Today, people share, comment, and like. They search, purchase, and review. And consume, consume - consume more than ever!
And they do it all online.
Because of this, public relations — the heart of digital communication — is rapidly increasing in popularity among marketers.
The story used to be much different, though.
At the beginning of the digital era, most people were skeptical.
They didn’t know whether the person on the other side of the screen was a robot or a human.
They weren’t sure who they could trust when it came to making online purchases.
But today, everyone can communicate with everyone else — despite their physical location — and public relations is an increasingly sought-after industry.
It makes sense. Not only is our world becoming more connected, but people are becoming more open to those connections.
In other words, since social media, email, Slack, and a plethora of other digital communication mediums rule the world, we humans are getting more and more comfortable with talking to each other online.
Business Insider reported on the massive amount of people using these digital tools, citing 1.49 billion people on Facebook alone each month.
But before we get too deep into the “how” and “why” of public relations, we need to discuss the “what.”
So what exactly is public relations?
What is PR?
Public relations wears many different hats, and thus it can be difficult to define.
In its most basic terms, public relations is defining and strengthening a business’s brand image through outreach to consumers, other businesses, and influencers.
But rather than leave you with an overly intangible definition of what public relations is, let me borrow from Marketing Profs, where they explain it with a bit of a story:
"You see a gorgeous girl at a party. You go up to her and say: 'I am very rich. Marry me!' That's direct marketing.
You're at a party with a bunch of friends and see a gorgeous girl. One of your friends goes up to her and pointing at you says: 'He's very rich. Marry him.' That's advertising.
You're at a party and see a gorgeous girl. You get up and straighten your tie, you walk up to her and pour her a drink, you open the door (of the car) for her, pick up her bag after she drops it, offer her a ride, and then say, 'By the way, I'm rich. Will you marry me?' That's public relations."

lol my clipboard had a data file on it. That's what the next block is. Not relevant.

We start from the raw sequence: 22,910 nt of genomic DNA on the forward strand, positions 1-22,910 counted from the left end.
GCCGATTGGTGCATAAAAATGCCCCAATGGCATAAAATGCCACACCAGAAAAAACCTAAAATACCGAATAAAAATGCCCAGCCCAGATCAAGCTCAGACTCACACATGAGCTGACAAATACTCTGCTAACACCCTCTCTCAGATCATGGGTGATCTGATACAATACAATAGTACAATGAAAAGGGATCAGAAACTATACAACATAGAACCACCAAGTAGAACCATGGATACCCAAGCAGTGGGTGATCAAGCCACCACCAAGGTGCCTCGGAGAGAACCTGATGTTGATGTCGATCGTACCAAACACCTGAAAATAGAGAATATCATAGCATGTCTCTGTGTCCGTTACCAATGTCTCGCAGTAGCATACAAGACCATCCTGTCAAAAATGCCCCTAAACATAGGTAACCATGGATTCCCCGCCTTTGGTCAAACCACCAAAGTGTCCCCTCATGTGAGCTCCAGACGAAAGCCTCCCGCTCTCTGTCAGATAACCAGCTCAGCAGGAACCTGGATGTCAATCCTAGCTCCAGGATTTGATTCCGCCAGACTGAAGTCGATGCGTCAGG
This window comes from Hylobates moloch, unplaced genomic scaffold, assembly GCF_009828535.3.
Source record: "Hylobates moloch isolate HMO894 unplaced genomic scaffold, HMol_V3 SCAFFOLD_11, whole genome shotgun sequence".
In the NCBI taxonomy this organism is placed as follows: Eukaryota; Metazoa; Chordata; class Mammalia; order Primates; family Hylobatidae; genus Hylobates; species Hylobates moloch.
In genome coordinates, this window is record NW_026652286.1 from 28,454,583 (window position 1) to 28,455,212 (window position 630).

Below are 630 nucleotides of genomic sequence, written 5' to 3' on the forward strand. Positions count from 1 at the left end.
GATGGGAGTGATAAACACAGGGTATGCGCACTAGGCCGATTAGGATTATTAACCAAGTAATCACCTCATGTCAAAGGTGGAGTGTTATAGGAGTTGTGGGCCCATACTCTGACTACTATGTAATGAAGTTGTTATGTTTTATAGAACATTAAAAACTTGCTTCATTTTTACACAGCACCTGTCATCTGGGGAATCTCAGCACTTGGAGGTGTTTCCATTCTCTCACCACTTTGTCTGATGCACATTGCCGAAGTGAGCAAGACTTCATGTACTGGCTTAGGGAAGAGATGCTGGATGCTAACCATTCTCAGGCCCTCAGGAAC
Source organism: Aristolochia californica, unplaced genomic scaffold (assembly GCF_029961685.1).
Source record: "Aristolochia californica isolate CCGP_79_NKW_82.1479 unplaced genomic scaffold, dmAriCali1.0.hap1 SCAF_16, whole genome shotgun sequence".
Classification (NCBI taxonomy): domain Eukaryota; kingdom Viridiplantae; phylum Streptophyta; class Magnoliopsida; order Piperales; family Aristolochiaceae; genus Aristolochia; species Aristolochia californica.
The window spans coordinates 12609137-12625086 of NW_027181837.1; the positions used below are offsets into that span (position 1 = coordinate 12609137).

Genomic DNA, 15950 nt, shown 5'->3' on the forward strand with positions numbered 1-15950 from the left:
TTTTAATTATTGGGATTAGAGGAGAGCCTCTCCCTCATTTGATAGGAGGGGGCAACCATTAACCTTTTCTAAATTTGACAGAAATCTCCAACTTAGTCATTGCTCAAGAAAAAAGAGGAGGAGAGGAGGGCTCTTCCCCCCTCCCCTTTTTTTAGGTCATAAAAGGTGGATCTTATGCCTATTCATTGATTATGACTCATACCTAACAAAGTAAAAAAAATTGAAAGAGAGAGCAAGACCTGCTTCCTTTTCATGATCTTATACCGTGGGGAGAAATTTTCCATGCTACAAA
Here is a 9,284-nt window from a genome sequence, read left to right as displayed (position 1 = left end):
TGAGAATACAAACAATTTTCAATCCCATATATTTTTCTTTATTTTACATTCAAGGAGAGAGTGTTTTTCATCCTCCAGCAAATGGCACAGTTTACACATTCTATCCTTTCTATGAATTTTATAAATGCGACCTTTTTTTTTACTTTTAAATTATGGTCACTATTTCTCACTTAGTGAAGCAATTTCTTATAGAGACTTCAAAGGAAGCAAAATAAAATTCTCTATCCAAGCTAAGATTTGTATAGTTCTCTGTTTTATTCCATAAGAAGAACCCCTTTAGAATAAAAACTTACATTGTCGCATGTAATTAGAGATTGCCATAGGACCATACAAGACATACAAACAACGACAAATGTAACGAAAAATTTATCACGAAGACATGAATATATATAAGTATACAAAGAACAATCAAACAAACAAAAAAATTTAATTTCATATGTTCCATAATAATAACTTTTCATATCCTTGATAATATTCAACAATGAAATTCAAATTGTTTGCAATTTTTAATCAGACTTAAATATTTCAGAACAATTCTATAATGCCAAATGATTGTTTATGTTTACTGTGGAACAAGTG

In short, public relations is giving a crap about people in hopes that they give a crap about you in return.
It’s taking the initiative and then asking for something only after you’ve provided value.
Your business wants more customers. And that’s good. You need more customers.
But so does the next business and the next.
And that crowded marketing space makes for a lot of skeptical clients and consumers.
Which is exactly why public relations is so effective (and necessary).
Here are four ways you can use it in your digital marketing strategy.
1. Content marketing
Unfortunately, the term “content marketing” isn’t much more descriptive than “public relations.” And that’s probably because the two are so closely related.
Just like the foundation of public relations, content marketing takes the initiative in building the business-customer relationship.
Rather than waiting for people to seek out your business, a content marketing strategy seeks them out… sort of.
Great content doesn’t try to sell anyone on your product.
Instead, it provides value to the consumer, for free.
It offers advice, tactics, lessons, or tips, and asks for nothing in return.
No money in return for your goods and services? Sounds like a cruddy business strategy, right?
After all, you need to make sales, not just give away free stuff.
But the reality is that content marketing, done right, actually increases sales, audience size, and trust with your company, simply because you took the initiative.
A whopping 97% of B2C businesses rate their content marketing strategy as successful in some regard.
And most organizations, 86%, use content as part of their overall marketing strategy.